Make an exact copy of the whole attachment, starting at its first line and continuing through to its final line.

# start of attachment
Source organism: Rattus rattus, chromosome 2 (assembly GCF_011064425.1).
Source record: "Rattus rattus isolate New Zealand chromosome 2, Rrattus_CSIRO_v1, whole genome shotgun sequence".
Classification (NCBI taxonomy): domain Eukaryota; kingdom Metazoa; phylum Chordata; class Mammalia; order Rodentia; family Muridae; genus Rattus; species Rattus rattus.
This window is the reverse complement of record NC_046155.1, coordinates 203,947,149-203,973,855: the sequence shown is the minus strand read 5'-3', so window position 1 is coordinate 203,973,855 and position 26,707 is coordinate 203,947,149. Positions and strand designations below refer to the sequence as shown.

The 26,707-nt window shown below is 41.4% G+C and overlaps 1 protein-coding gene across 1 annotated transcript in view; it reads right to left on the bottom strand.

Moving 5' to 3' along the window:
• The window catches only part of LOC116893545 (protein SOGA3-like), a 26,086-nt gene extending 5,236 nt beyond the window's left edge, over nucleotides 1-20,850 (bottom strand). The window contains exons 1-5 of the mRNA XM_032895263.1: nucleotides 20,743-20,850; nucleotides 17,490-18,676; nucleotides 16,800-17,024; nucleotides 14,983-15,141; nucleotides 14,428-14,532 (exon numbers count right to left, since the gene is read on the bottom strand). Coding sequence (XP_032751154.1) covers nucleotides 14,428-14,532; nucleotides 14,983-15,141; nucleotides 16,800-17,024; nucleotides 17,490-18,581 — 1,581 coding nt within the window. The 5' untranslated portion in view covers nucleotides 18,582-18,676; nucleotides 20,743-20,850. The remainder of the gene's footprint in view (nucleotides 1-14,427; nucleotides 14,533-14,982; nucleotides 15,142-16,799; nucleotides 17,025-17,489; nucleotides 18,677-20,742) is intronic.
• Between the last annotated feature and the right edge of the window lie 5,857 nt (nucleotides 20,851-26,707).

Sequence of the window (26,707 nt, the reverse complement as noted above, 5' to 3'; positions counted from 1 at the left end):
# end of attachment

Source organism: Rattus rattus, chromosome 2 (assembly GCF_011064425.1).
Source record: "Rattus rattus isolate New Zealand chromosome 2, Rrattus_CSIRO_v1, whole genome shotgun sequence".
Classification (NCBI taxonomy): domain Eukaryota; kingdom Metazoa; phylum Chordata; class Mammalia; order Rodentia; family Muridae; genus Rattus; species Rattus rattus.
This window is the reverse complement of record NC_046155.1, coordinates 203,947,149-203,973,855: the sequence shown is the minus strand read 5'-3', so window position 1 is coordinate 203,973,855 and position 26,707 is coordinate 203,947,149. Positions and strand designations below refer to the sequence as shown.

The 26,707-nt window shown below is 41.4% G+C and overlaps 1 protein-coding gene across 1 annotated transcript in view; it reads right to left on the bottom strand.

Moving 5' to 3' along the window:
• The window catches only part of LOC116893545 (protein SOGA3-like), a 26,086-nt gene extending 5,236 nt beyond the window's left edge, over nucleotides 1-20,850 (bottom strand). The window contains exons 1-5 of the mRNA XM_032895263.1: nucleotides 20,743-20,850; nucleotides 17,490-18,676; nucleotides 16,800-17,024; nucleotides 14,983-15,141; nucleotides 14,428-14,532 (exon numbers count right to left, since the gene is read on the bottom strand). Coding sequence (XP_032751154.1) covers nucleotides 14,428-14,532; nucleotides 14,983-15,141; nucleotides 16,800-17,024; nucleotides 17,490-18,581 — 1,581 coding nt within the window. The 5' untranslated portion in view covers nucleotides 18,582-18,676; nucleotides 20,743-20,850. The remainder of the gene's footprint in view (nucleotides 1-14,427; nucleotides 14,533-14,982; nucleotides 15,142-16,799; nucleotides 17,025-17,489; nucleotides 18,677-20,742) is intronic.
• Between the last annotated feature and the right edge of the window lie 5,857 nt (nucleotides 20,851-26,707).

Sequence of the window (26,707 nt, the reverse complement as noted above, 5' to 3'; positions counted from 1 at the left end):